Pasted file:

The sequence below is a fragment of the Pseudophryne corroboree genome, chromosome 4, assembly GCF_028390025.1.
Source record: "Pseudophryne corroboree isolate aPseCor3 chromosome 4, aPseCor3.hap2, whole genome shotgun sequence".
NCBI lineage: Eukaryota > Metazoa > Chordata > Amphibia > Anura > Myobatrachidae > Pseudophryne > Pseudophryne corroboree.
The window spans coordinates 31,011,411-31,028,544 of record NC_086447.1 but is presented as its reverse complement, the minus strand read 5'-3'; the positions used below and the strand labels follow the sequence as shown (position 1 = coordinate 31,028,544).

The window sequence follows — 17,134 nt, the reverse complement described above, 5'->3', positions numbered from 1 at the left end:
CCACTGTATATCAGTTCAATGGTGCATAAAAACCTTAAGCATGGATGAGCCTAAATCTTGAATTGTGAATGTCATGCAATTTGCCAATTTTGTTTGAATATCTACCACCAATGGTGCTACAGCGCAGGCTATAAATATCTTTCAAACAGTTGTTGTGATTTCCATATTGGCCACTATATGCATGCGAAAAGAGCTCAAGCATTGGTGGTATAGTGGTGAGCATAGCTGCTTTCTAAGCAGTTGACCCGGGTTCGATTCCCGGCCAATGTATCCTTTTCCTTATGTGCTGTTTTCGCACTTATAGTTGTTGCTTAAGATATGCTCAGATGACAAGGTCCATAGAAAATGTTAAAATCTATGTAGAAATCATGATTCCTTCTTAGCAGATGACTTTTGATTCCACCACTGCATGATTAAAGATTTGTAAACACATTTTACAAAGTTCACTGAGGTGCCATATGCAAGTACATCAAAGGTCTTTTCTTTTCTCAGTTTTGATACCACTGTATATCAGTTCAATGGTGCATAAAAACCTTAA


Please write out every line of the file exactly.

The sequence below is a fragment of the Pseudophryne corroboree genome, chromosome 4, assembly GCF_028390025.1.
Source record: "Pseudophryne corroboree isolate aPseCor3 chromosome 4, aPseCor3.hap2, whole genome shotgun sequence".
NCBI lineage: Eukaryota > Metazoa > Chordata > Amphibia > Anura > Myobatrachidae > Pseudophryne > Pseudophryne corroboree.
The window spans coordinates 31,011,411-31,028,544 of record NC_086447.1 but is presented as its reverse complement, the minus strand read 5'-3'; the positions used below and the strand labels follow the sequence as shown (position 1 = coordinate 31,028,544).

The window sequence follows — 17,134 nt, the reverse complement described above, 5'->3', positions numbered from 1 at the left end:
CCACTGTATATCAGTTCAATGGTGCATAAAAACCTTAAGCATGGATGAGCCTAAATCTTGAATTGTGAATGTCATGCAATTTGCCAATTTTGTTTGAATATCTACCACCAATGGTGCTACAGCGCAGGCTATAAATATCTTTCAAACAGTTGTTGTGATTTCCATATTGGCCACTATATGCATGCGAAAAGAGCTCAAGCATTGGTGGTATAGTGGTGAGCATAGCTGCTTTCTAAGCAGTTGACCCGGGTTCGATTCCCGGCCAATGTATCCTTTTCCTTATGTGCTGTTTTCGCACTTATAGTTGTTGCTTAAGATATGCTCAGATGACAAGGTCCATAGAAAATGTTAAAATCTATGTAGAAATCATGATTCCTTCTTAGCAGATGACTTTTGATTCCACCACTGCATGATTAAAGATTTGTAAACACATTTTACAAAGTTCACTGAGGTGCCATATGCAAGTACATCAAAGGTCTTTTCTTTTCTCAGTTTTGATACCACTGTATATCAGTTCAATGGTGCATAAAAACCTTAA